Life in the ultra-Orthodox Jewish community of Lev Tahor is supposed to be simple: the rules for dress, diet, schooling, marriage and worship are clearly defined and closely followed. But last November, in the middle of the night, about 200 members of the sect fled their homes in Quebec to start a new community in Chatham, Ontario, amid allegations of child neglect. Now the sect is fighting to keep more than a dozen children that a Quebec court ordered removed from their families. Recently released search warrants show Quebec provincial police have been investigating allegations of unlawful confinement and physical abuse of children within the sect, as well as marriage of underage girls to much older men.
Their ongoing legal battles are raising an old dilemma: when does a group’s right to religious freedom get trumped by society’s obligation to protect children? It’s also prompted a lot of questions about life inside the secluded community - and the past of its charismatic leader, Rabbi Shlomo Helbrans. The fifth estate’s team travelled from New York to Israel to investigate his murky history, and host Gillian Findlay spoke to people with an intimate knowledge of his past. With unprecedented access to the community in Chatham, including first-hand footage of a police raid there and an extensive interview with Helbrans, ‘Rabbi of the Pure Hearts: Inside Lev Tahor’ reveals the challenges of life in the Jewish sect.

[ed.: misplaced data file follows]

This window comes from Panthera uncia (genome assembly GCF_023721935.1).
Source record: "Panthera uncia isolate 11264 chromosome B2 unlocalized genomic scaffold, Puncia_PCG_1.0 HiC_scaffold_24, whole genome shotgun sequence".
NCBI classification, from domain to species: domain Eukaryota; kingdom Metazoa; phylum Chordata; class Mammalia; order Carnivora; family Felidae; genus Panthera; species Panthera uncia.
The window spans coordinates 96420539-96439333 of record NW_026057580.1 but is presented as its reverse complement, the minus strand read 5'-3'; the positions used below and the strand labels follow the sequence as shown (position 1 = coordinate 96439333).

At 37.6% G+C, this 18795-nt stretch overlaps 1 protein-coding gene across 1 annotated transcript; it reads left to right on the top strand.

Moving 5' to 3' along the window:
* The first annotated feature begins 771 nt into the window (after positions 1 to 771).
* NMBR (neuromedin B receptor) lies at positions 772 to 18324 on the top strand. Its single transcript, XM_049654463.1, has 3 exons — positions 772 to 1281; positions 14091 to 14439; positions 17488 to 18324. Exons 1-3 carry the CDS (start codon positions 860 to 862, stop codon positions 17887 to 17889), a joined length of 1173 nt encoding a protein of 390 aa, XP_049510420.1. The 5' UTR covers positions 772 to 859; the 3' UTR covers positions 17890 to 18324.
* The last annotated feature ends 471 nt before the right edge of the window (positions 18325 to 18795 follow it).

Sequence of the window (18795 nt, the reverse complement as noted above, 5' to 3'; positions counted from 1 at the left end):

A joint investigation with Radio Canada's Enquete program